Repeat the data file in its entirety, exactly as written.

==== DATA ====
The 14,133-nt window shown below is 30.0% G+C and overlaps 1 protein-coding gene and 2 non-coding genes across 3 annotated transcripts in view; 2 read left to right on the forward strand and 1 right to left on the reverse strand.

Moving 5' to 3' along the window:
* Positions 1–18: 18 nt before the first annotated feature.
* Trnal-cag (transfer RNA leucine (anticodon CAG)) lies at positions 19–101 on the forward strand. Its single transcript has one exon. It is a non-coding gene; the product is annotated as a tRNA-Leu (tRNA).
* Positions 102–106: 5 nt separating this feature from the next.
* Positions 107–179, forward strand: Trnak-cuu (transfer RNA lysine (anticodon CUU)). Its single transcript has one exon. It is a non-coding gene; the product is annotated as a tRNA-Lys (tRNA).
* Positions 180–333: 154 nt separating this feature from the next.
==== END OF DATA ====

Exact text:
The 14,133-nt window shown below is 30.0% G+C and overlaps 1 protein-coding gene and 2 non-coding genes across 3 annotated transcripts in view; 2 read left to right on the forward strand and 1 right to left on the reverse strand.

Moving 5' to 3' along the window:
* Positions 1–18: 18 nt before the first annotated feature.
* Trnal-cag (transfer RNA leucine (anticodon CAG)) lies at positions 19–101 on the forward strand. Its single transcript has one exon. It is a non-coding gene; the product is annotated as a tRNA-Leu (tRNA).
* Positions 102–106: 5 nt separating this feature from the next.
* Positions 107–179, forward strand: Trnak-cuu (transfer RNA lysine (anticodon CUU)). Its single transcript has one exon. It is a non-coding gene; the product is annotated as a tRNA-Lys (tRNA).
* Positions 180–333: 154 nt separating this feature from the next.